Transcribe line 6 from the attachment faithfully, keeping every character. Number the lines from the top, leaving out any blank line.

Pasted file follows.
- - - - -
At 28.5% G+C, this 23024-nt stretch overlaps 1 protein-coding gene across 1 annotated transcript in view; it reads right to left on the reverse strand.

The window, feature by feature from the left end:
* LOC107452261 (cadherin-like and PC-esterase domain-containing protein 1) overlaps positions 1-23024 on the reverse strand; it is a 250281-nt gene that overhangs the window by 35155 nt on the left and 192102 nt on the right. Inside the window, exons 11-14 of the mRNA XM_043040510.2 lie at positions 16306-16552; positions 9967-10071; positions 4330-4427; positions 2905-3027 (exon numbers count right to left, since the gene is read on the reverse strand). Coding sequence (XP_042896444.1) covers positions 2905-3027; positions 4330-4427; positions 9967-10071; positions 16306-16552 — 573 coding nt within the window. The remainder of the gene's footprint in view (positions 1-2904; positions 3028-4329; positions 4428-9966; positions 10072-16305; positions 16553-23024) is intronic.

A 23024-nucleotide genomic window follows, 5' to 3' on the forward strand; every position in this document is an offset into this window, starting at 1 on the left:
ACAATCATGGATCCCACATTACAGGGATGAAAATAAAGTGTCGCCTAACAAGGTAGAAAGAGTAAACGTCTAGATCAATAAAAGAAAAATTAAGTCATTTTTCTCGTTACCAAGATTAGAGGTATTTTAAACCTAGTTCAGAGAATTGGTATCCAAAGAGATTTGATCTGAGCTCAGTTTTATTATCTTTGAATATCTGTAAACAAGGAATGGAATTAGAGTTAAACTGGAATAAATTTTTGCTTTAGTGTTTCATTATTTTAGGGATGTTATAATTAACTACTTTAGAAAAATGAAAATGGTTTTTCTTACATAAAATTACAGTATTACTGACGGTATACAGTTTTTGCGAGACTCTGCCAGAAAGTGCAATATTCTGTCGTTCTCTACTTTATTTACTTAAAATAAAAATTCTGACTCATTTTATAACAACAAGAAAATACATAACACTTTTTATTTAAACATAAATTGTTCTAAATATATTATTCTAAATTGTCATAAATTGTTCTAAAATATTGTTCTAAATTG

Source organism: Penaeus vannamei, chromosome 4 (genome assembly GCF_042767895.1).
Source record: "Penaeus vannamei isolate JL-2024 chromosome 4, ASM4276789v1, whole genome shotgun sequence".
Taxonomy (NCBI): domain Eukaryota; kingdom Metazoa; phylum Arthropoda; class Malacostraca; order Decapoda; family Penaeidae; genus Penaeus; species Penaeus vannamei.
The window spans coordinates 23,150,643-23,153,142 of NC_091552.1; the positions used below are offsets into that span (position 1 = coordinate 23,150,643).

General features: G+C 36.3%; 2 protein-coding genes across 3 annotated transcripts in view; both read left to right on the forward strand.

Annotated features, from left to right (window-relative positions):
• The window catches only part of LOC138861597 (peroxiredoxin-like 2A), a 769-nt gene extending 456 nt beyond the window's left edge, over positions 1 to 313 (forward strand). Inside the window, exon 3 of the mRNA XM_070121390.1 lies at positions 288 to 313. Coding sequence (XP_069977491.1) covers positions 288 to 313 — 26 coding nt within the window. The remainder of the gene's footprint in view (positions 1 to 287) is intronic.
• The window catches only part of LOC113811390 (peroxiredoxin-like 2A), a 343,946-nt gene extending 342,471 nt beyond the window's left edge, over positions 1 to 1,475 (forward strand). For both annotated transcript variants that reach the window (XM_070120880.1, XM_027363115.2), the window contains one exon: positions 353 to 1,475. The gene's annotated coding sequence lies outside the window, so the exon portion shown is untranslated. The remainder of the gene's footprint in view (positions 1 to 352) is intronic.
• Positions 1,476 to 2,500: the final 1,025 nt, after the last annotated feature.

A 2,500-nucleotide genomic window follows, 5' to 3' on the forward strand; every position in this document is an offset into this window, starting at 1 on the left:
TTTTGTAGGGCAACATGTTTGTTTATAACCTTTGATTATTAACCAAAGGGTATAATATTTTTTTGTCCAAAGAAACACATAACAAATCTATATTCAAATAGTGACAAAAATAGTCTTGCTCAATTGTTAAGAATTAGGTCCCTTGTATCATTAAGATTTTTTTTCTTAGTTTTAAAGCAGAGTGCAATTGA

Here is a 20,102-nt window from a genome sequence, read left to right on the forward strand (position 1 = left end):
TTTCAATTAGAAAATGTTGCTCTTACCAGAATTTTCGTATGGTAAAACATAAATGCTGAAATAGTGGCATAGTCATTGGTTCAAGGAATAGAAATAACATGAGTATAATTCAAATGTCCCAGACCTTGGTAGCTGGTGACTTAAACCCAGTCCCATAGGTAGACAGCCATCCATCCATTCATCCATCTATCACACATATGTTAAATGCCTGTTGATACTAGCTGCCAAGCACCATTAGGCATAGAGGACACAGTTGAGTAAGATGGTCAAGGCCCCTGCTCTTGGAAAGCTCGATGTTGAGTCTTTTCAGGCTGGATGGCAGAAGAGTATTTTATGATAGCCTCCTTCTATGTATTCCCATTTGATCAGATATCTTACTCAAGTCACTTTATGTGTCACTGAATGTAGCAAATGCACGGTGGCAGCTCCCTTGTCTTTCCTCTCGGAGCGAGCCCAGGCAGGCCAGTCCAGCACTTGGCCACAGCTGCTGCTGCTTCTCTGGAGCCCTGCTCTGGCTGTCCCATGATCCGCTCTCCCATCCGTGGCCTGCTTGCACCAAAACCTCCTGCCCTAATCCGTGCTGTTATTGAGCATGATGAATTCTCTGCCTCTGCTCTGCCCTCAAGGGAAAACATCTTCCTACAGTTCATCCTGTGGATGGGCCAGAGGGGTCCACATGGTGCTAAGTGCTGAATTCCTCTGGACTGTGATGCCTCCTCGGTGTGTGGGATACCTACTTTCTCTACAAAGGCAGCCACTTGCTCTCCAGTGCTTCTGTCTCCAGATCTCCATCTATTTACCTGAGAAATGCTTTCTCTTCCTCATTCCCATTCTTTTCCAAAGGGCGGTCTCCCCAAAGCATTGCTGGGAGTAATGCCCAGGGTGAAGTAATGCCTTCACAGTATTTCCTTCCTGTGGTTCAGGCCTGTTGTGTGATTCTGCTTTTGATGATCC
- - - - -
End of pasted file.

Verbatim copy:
Source organism: Penaeus vannamei, chromosome 4 (genome assembly GCF_042767895.1).